A Luminous Halo

"Life is not a series of gig lamps symmetrically arranged; life is a luminous halo, a semi-transparent envelope surrounding us from the beginning of consciousness to the end." --Virginia Woolf

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Location: Springfield, Massachusetts, United States

Smith ’69, Purdue ’75. Anarchist; agnostic. Writer. Steward of the Pascal Emory house, an 1871 Second-Empire Victorian; of Sylvie, a 1974 Mercedes-Benz 450SL; and of Taz, a purebred Cockador who sets the standard for her breed. Happy enough for the present in Massachusetts, but always looking East.

Monday, July 10, 2006


A friend whose opinion I value very highly recently told me that, although he thinks my blog is wonderful, he doesn't read it consistently because he personally prefers things that are edgy, not fluffy.

So, I'm fluffy. Or at least my writerly persona is. Aarrghhh!

I briefly considered widening my focus, posting on topics more controversial, and of more than local interest. I even visited cnn.com to see what was going on in the world beyond Salem Street today.

It only takes ten minutes of reading the national and international news to remind me why I do it as rarely as possible. Headlines today: police say man blew up 4-story building in NYC rather than let it be sold in a divorce; 11-year-old girl gang-raped by football players; boy get 26 years for murdering playmate; American soldiers killed in Iraq in retaliation for the rape of an Iraqi woman; Bin Laden urges more attacks....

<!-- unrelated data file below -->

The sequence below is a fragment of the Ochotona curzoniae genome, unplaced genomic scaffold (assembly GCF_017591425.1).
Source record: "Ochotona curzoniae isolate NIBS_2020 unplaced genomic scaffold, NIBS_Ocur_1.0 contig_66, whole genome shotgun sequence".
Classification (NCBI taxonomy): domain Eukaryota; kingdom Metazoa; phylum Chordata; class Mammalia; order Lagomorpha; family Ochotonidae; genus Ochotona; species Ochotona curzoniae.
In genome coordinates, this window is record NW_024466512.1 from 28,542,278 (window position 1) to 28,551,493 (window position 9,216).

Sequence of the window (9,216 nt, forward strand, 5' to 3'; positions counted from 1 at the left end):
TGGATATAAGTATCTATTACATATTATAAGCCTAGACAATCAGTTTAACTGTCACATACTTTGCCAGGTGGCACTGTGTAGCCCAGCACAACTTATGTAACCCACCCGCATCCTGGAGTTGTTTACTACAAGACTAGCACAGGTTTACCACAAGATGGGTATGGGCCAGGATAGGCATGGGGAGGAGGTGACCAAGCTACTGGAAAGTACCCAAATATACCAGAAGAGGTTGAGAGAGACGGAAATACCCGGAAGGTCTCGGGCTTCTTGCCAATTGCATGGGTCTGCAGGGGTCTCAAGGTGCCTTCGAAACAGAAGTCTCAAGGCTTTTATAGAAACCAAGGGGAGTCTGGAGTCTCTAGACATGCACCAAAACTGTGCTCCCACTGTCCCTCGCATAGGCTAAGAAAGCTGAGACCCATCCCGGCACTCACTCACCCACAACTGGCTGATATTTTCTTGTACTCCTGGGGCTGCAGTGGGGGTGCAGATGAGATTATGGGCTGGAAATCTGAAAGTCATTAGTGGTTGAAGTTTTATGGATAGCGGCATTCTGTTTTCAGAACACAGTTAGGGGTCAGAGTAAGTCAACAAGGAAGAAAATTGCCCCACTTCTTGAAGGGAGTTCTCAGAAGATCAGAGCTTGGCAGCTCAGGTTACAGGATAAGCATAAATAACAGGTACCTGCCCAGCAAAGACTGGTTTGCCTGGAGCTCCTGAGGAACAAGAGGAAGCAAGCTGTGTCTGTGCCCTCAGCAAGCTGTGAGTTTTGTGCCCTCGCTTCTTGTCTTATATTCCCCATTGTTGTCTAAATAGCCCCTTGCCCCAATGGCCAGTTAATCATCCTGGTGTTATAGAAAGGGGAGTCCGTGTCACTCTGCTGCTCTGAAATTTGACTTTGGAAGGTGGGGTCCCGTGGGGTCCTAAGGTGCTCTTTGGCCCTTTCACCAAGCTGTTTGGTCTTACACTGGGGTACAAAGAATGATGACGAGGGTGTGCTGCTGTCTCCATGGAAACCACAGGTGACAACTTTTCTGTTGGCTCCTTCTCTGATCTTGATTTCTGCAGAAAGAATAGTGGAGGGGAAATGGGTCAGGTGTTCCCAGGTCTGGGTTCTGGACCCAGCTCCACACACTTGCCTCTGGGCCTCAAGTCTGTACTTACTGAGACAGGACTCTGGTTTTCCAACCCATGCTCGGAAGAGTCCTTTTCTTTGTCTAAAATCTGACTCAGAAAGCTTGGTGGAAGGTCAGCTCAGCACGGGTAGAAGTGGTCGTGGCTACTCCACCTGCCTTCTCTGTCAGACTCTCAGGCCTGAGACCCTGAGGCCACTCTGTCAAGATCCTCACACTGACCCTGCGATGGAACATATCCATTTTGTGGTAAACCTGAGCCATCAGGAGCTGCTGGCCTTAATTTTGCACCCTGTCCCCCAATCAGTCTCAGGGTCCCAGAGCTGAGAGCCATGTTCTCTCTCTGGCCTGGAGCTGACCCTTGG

What can I do with all this information? I'm not sure. I keep coming back to the dictum, write what you know. This blog is pretty much a diary of my not-all-that-exciting life at this point. I'm not trying to snare readers from the blogosphere with incendiary keywords, or take controversial stands on the hot issues of the day just to start a flame war.

I look at my heroes, fellow diarist Anne or fellow Massachusetts writer Henry David, both writing from a single room, and I think, by continually examining and acting on their principles in their individual lives--however mild and harmless, they are the true subversives.

Or maybe they're just fluffy.

Mulch for Our Money

I had been telling my neighbor that downtown was really no noisier than the suburbs, especially on a Saturday morning when the power tools start at 8 a.m. and go all day. So what did I wake up to yesterday but mowers and blowers and weed wackers, right outside my window. I might just as well have been right back in Wilbraham, I thought as I dragged myself out of bed.

A whole crew was in the park behind my house, cleaning mercilessly. These guys had been deployed by Patrick Sullivan, Springfield's Parks Director. By early afternoon when I went out to inspect, a fresh layer of hemlock mulch was spread neatly in all the beds. It really did look pretty nice.

Quite a bit remains to be done, of course. The fountain is dry, the grass is raggedy, the plantings need attention. One tree is nearly dead, and others could use some pruning. Some of the berms are depressed, and a few cobblestones are missing from the walks.

All these issues are the result of years of neglect. Armoury Common is sort of an orphan, a city park historically maintained by the apartment complex surrounding it. The gentrification which took place in the seventies didn't really stick, the apartments have changed hands several times over the years, and nobody's sure who's in charge of the park anymore.

I think the park should go back to the city, keys and all. Right now it's not even listed as a park property on the city's website. But Armoury Commons Apartments has not been a good steward. It appears that Patrick Sullivan is demonstrating some accountability, so let him run with it. My expenses have gone up, not down, since moving to the city from the suburbs. It's nice to see some of all that money spent right in my back yard.